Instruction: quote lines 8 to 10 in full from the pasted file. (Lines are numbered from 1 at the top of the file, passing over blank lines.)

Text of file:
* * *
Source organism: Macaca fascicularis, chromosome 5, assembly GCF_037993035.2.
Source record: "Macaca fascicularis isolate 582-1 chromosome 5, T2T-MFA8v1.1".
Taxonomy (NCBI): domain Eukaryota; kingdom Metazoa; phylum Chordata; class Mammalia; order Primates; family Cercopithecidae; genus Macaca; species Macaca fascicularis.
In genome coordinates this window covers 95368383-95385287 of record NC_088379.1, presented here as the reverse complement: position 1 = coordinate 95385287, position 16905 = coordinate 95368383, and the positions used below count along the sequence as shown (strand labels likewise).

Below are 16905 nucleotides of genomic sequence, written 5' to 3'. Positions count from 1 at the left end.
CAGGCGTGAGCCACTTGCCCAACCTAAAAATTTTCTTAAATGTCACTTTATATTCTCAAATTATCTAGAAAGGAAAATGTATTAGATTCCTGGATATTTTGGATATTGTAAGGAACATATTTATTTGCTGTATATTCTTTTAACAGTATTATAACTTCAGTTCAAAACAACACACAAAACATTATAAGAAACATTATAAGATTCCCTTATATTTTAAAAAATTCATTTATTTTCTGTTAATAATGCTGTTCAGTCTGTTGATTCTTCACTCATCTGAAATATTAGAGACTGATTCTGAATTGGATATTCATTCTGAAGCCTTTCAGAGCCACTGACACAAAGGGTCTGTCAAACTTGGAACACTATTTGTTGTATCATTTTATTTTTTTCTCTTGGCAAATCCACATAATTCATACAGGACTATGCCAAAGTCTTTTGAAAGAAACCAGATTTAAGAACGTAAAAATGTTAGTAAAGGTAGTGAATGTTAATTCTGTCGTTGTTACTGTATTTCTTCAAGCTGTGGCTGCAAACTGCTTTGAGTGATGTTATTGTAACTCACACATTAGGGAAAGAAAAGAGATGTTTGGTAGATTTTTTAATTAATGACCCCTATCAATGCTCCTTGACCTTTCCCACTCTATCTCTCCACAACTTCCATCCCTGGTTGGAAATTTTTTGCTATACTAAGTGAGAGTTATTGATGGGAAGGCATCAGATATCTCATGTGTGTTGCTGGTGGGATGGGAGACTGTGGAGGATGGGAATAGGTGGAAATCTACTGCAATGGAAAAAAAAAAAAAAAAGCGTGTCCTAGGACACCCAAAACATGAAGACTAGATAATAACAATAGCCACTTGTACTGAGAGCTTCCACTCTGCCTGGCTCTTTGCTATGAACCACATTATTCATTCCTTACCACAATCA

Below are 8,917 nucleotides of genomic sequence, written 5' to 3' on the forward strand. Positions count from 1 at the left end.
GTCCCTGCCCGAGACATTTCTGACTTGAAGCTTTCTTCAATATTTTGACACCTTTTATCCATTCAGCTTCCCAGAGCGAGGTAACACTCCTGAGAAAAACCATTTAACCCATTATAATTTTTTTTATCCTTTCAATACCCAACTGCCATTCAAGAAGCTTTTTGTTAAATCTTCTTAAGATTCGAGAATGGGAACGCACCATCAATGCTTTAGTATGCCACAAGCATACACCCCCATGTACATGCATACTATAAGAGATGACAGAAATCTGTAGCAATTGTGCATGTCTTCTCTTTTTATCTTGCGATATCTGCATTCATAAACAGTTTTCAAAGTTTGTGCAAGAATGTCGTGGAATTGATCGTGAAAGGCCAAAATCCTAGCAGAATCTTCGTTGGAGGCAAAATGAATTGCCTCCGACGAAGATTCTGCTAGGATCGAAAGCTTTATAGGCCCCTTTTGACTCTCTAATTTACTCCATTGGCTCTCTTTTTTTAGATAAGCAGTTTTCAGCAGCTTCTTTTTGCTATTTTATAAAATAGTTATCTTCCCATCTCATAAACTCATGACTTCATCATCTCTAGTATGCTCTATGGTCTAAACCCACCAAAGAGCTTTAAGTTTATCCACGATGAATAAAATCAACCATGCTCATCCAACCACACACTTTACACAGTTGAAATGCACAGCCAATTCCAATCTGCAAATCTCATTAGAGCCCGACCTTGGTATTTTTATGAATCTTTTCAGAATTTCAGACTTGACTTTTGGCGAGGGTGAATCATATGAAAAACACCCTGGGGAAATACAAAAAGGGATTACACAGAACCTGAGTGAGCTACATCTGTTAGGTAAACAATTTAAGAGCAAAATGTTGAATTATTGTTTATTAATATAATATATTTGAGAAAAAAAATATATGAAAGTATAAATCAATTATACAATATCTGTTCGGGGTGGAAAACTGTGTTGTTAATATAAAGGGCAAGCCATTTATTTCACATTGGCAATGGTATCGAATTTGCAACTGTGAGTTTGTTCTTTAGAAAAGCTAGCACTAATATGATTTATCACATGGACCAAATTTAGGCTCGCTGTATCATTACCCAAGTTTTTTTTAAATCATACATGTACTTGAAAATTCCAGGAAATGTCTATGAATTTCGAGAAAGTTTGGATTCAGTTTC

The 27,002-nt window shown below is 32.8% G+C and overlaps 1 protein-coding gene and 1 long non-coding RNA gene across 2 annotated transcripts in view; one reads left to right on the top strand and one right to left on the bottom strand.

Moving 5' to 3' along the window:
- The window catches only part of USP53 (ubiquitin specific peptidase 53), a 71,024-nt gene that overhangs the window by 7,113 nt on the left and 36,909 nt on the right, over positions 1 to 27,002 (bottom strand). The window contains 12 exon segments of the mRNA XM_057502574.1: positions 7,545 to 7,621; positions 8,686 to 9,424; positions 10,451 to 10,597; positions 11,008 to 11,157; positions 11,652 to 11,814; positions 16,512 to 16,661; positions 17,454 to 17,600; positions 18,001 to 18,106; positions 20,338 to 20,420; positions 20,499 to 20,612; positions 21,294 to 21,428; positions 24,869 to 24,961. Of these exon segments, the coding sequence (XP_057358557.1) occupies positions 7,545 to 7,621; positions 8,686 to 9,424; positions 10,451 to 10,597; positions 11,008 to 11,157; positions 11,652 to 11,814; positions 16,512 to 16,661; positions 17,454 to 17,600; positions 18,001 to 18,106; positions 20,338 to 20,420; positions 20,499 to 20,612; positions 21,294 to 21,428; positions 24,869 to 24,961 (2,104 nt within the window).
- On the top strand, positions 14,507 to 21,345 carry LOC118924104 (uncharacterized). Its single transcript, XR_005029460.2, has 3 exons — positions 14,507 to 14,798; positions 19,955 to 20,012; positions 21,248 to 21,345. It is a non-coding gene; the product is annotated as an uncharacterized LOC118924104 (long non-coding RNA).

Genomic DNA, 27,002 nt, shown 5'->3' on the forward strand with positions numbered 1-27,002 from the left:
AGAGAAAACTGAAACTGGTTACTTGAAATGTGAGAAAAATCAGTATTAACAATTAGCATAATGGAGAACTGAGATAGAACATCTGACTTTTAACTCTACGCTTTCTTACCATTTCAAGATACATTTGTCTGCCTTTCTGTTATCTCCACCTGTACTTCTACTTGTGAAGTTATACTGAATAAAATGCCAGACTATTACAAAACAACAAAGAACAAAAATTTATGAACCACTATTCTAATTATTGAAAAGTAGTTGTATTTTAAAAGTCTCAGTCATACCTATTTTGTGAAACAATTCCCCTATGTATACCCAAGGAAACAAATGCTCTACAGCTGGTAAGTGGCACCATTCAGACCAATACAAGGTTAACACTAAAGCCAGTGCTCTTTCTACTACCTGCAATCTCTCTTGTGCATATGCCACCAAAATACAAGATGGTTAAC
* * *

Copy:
GTCCCTGCCCGAGACATTTCTGACTTGAAGCTTTCTTCAATATTTTGACACCTTTTATCCATTCAGCTTCCCAGAGCGAGGTAACACTCCTGAGAAAAACCATTTAACCCATTATAATTTTTTTTATCCTTTCAATACCCAACTGCCATTCAAGAAGCTTTTTGTTAAATCTTCTTAAGATTCGAGAATGGGAACGCACCATCAATGCTTTAGTATGCCACAAGCATACACCCCCATGTACATGCATACTATAAGAGATGACAGAAATCTGTAGCAATTGTGCATGTCTTCTCTTTTTATCTTGCGATATCTGCATTCATAAACAGTTTTCAAAGTTTGTGCAAGAATGTCGTGGAATTGATCGTGAAAGGCCAAAATCCTAGCAGAATCTTCGTTGGAGGCAAAATGAATTGCCTCCGACGAAGATTCTGCTAGGATCGAAAGCTTTATAGGCCCCTTTTGACTCTCTAATTTACTCCATTGGCTCTCTTTTTTTAGATAAGCAGTTTTCAGCAGCTTCTTTTTGCTATTTTATAAAATAGTTATCTTCCCATCTCATAAACTCATGACTTCATCATCTCTAGTATGCTCTATGGTCTAAACCCACCAAAGAGCTTTAAGTTTATCCACGATGAATAAAATCAACCATGCTCATCCAACCACACACTTTACACAGTTGAAATGCACAGCCAATTCCAATCTGCAAATCTCATTAGAGCCCGACCTTGGTATTTTTATGAATCTTTTCAGAATTTCAGACTTGACTTTTGGCGAGGGTGAATCATATGAAAAACACCCTGGGGAAATACAAAAAGGGATTACACAGAACCTGAGTGAGCTACATCTGTTAGGTAAACAATTTAAGAGCAAAATGTTGAATTATTGTTTATTAATATAATATATTTGAGAAAAAAAATATATGAAAGTATAAATCAATTATACAATATCTGTTCGGGGTGGAAAACTGTGTTGTTAATATAAAGGGCAAGCCATTTATTTCACATTGGCAATGGTATCGAATTTGCAACTGTGAGTTTGTTCTTTAGAAAAGCTAGCACTAATATGATTTATCACATGGACCAAATTTAGGCTCGCTGTATCATTACCCAAGTTTTTTTTAAATCATACATGTACTTGAAAATTCCAGGAAATGTCTATGAATTTCGAGAAAGTTTGGATTCAGTTTC

The 27,002-nt window shown below is 32.8% G+C and overlaps 1 protein-coding gene and 1 long non-coding RNA gene across 2 annotated transcripts in view; one reads left to right on the top strand and one right to left on the bottom strand.

Moving 5' to 3' along the window: